India rides high on WEF index

India rides high on WEF index

A major improvement in India’s position in the World Economic Forum’s (WEF) Global Competitiveness Index for 2016-17 is an indication of improved sentiments about the country among the global business community. India has jumped 16 places to be ranked 39th, rising fast from last year’s 55th position, the highest among the 138 economies studied for the index. Last year, too, India’s ranking had gone up and so there is a 32 point improvement in two years. This is a creditable performance and is a sign of the improved business environment in the country. Most of the factors that make up the index showed improvement, especially innovation, business sophistication and goods market efficiency. The WEF considers competitiveness as a function of institutions, policies and factors that determine the level of productivity of a country. There is a view that the ranking would have been better if a different methodology was used.

Many of the structural reforms undertaken by the government and policies announced by it have contributed to the rise in the ranking. While the overall performance is creditable, there is unevenness in the performance of the constituent elements. The working of public institutions has improved, but labour market efficiency is not high. The infrastructure sector has scored points. But the best improvement was in perceptions related to government regulations, and in attitudes that usually affect decisions, like trust in politicians. This is because the index was based on surveys and opinion polls among executives, and not on actual economic data. But the improvement is important because it is the perceptions of the business class that should be taken as the first indicator of a change of environment. The index shows that the assessment has vastly improved in the last two years, especially because the second term of the previous UPA government was marked by negative perceptions relating to corruption and indecision. The challenge is to improve the actual performance of the economy in line with the perceptions and expectations.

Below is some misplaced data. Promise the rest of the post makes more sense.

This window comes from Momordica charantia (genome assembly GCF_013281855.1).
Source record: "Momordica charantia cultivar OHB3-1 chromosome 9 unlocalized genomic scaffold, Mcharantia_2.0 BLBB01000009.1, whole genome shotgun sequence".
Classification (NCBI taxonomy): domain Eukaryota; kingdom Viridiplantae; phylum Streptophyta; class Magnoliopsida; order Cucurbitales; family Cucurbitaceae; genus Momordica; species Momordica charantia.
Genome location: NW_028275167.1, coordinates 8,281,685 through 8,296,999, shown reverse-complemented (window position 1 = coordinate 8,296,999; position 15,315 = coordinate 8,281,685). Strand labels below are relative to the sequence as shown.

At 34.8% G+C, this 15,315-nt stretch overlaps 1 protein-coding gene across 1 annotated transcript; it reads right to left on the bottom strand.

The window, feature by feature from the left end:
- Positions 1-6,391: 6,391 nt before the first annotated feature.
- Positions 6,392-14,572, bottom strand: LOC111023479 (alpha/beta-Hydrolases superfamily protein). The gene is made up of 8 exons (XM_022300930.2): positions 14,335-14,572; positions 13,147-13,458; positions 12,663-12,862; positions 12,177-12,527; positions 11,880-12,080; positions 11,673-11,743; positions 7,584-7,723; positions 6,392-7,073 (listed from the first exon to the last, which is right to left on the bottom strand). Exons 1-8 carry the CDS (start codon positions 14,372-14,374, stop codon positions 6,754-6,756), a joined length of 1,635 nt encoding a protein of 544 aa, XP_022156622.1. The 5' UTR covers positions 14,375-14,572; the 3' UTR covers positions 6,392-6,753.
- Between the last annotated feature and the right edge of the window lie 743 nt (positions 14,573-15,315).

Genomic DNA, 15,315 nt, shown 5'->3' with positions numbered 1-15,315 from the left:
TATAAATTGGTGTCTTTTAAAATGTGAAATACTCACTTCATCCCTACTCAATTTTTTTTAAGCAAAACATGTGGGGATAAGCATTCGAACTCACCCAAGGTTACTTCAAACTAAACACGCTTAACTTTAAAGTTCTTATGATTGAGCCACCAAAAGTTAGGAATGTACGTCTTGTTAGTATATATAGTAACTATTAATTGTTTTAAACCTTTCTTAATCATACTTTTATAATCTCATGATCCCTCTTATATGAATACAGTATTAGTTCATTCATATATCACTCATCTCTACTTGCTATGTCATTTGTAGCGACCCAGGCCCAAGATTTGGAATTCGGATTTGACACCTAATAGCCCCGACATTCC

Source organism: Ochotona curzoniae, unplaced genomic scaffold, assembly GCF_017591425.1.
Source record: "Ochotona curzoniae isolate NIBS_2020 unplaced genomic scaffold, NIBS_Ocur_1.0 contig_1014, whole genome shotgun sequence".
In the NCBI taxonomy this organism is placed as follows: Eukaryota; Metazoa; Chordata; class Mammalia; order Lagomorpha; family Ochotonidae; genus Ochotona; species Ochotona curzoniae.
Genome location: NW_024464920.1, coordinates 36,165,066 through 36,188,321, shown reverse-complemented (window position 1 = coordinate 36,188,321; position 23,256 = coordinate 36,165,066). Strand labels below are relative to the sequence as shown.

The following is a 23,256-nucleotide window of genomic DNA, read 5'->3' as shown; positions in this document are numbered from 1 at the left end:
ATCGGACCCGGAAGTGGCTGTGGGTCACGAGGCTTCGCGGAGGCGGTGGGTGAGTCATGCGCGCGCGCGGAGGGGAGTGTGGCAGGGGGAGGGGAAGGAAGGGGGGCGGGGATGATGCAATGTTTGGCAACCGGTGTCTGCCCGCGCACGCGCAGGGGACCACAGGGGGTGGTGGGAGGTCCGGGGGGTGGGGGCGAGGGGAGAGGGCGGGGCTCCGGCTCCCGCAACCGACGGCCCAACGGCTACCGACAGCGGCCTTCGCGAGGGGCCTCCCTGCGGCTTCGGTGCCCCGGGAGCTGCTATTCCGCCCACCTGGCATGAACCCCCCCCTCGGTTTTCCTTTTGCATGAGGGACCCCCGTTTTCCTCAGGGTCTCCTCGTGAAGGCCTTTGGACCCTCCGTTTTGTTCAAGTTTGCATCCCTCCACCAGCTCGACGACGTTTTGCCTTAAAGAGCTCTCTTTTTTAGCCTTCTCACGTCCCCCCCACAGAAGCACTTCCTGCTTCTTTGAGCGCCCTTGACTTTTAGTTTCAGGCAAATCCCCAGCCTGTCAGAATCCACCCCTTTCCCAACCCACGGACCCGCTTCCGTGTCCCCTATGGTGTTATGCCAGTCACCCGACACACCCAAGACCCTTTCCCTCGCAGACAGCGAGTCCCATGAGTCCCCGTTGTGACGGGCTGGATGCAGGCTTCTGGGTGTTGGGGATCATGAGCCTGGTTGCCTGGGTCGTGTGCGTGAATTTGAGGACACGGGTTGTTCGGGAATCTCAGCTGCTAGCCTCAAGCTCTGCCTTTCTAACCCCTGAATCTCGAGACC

Investments have to increase at a faster pace, and the working of financial institutions like public sector banks and public utilities like state electricity boards have to improve. Social sector parameters like access to education are still low. The passage of the GST bill is a major boost, and inflation is also coming down. Their impact is likely to be felt in the coming months. But India still has a low ranking in the ease of doing business index where its ranking is only 130 among 189 countries. The perception change has to translate into actual performance.

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